Prima Donna

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Prima Donna

Postby Barry » Tue Jul 14, 2009 11:18 pm

The Palace theatre, Manchester, 14th July 2009

I can't recall making eye contact with a living opera composer before, and I'm not sure whether enthusiastically hugging a descendent of Verdi's last week actually counts. But tonight I was just behind Rufus Wainwright, at the third performance of his opera Prima Donna. I'm sort of new to the Rufus obessession - most of the audience clearly were not. My main reason for being there tonight was for the brilliant Janis Kelly - I've never not seen here be less than astonishing, making sense of every note of music, and acting with such conviction and intensity. I still remember her Violetta, which shocked and excited me. She is stunningly beautiful and looks good in everything I have seen her in, and i'm happy to say, from my few meetings with her, that she is a gorgeous friendly witty lady, and not the Prima Donna that she was playing tonight. Is anyone the prima donna these days. Most people I know involved with opera or ballet are so down to earth concnetrating on getting the work right rather than using ego to cover any failings. And actually the Prima Donna didn't really behave outrageously or badly or tempermentally or anything really. LIke all the characters she drifted around, and treated the notion of performing as a big deal but not in any flamboyant way. This did have a thin story, and the opera references, well I can't make up my mind whether they were clever or very heavy handed. Certainly the twist on Madam Butterfly raised a huge laugh of recognition at probably the wrong moment. Tosca was referred to as was mimi, but generally it was free of too many overt references. Hints in some of the musical phrasing.
Only a cast of six, which included two annoying silent characters - a camp valet. Terrible. And the performer, a well known dancer, was certainly wasted.
The design, well there was a lot of it, a lot. Some very striking dazzling images, and so epic in scale, and it was satisfying towards the last few scenes when all the different images started to overlap, reflecting the prima donna's state of mind. But there was a lot of it, and it fidgted non stop, and soem just seemed so unnecessary. A nice moment at the end when the huge sloping garret style windows turned, and Regina stepped out, and we all anticpated Tosca. We saw the back of the set and all the mechanics, and rather than the Tosca action, Regina was suddenly just on a stage, alone. The lighting veered from excessively vulgar in being full red, or full whatever, to some incredibly subtle and beautiful firework effects seen through the frosted glass.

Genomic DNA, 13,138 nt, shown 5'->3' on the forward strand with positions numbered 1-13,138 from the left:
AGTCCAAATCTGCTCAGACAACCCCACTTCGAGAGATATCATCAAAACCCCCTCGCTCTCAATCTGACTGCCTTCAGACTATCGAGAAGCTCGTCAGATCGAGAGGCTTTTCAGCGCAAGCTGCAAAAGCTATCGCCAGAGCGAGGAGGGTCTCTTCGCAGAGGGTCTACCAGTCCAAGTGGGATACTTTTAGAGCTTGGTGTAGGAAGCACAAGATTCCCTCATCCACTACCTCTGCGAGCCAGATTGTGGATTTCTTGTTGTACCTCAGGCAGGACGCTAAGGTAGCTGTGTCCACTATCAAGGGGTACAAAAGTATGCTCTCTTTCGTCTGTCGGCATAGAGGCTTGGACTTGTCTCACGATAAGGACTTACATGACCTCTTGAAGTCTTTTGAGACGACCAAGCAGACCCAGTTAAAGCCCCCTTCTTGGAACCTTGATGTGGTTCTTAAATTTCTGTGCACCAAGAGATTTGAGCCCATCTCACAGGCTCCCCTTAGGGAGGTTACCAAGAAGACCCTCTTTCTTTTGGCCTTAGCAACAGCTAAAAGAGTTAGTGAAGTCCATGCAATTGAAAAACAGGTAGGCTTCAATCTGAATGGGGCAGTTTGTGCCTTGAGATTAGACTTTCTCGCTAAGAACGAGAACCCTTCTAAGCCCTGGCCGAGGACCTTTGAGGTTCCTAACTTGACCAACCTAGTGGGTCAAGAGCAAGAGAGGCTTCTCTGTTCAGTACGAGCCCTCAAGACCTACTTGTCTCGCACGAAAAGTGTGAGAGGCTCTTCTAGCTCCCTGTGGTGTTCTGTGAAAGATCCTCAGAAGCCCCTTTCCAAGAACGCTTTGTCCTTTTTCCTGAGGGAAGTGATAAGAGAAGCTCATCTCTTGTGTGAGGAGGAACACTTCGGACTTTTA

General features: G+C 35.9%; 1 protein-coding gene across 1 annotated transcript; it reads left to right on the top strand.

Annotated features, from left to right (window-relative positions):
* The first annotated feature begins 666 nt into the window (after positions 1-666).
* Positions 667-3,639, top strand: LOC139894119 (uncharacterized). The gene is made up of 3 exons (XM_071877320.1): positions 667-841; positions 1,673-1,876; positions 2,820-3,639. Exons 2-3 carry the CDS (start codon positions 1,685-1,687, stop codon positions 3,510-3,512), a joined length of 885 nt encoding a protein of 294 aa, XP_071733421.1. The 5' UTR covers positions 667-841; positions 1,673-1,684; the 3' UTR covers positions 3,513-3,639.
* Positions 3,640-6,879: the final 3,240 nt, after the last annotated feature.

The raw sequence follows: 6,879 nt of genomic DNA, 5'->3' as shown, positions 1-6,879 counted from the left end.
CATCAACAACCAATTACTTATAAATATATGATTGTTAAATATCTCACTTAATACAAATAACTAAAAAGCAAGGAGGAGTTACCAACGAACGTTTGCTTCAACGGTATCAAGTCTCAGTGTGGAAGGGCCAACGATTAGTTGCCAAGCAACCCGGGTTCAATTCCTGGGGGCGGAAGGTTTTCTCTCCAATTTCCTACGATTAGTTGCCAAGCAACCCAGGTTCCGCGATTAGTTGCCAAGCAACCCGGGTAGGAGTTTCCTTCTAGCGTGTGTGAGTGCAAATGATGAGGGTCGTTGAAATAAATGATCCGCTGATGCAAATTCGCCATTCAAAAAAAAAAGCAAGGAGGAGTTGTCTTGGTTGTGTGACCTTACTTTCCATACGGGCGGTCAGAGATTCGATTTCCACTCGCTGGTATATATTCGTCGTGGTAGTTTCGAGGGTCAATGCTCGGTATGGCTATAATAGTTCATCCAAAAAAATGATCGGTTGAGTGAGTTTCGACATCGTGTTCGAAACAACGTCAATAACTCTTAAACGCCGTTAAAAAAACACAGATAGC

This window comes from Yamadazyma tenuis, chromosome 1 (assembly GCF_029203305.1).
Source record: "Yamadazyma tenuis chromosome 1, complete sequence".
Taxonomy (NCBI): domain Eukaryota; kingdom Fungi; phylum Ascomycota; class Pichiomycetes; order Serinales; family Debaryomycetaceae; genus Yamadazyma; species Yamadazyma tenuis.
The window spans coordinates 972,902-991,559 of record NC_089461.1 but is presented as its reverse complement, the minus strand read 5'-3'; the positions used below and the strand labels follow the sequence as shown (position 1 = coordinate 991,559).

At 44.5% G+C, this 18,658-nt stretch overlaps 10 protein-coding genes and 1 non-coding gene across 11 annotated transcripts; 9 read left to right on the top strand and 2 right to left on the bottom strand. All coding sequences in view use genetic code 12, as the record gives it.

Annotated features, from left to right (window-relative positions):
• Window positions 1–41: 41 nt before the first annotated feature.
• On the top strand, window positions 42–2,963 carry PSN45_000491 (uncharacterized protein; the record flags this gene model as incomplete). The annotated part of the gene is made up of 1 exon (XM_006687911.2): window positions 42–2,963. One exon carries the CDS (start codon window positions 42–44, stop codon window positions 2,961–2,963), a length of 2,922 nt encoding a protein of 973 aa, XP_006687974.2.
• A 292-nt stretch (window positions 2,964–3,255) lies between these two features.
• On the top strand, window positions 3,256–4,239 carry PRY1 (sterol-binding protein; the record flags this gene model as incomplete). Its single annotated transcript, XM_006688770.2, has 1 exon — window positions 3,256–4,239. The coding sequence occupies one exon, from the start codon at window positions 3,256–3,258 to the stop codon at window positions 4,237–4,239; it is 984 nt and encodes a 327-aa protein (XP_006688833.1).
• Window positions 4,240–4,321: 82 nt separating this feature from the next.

And the music, well some of it was very lush, but I never got swept along, or driven as Puccini drives you to the climaxes.There was a lot of it, like the scenery, but it flowed rather than excited. Variations of pace were defintiely needed - like much of the staging that included much wandering rather than purposeful striding. Some incredible sounds, but a lot of percussive tricks that jarred. Some of it simply sounded like duff notes.
Some scenes just didn't work, and it could easily lose fifteen minutes, but I did enjoy the whole experience, and was ultimately ver y moved, probably thanks to Janis. Whatever it was an event. There will be work done on this to fine tune it but it was certainly something, and I was glad to have seen it. Thanks Ian and Gwyn.
And seeing Rufus, being outrageous in pink jacket, top hat, and cane, well like the evening, we weren't cheated of spectacle.
But oh why do I hate audiences so much. Maybe I should go with other people more often so I don't have to listen to totally inane conversations, and stuff that is just wrong. Tonight the gay mafiosa and festival mafiosa and trendies and Rufus groupies were out in force....fine if it gets them into a theatre, but crikey there were some outfits. So many people there for reasons not to do with the show. I think that is what winds me up - and it does.
The piece took place on Bastille Day - what day is it today?
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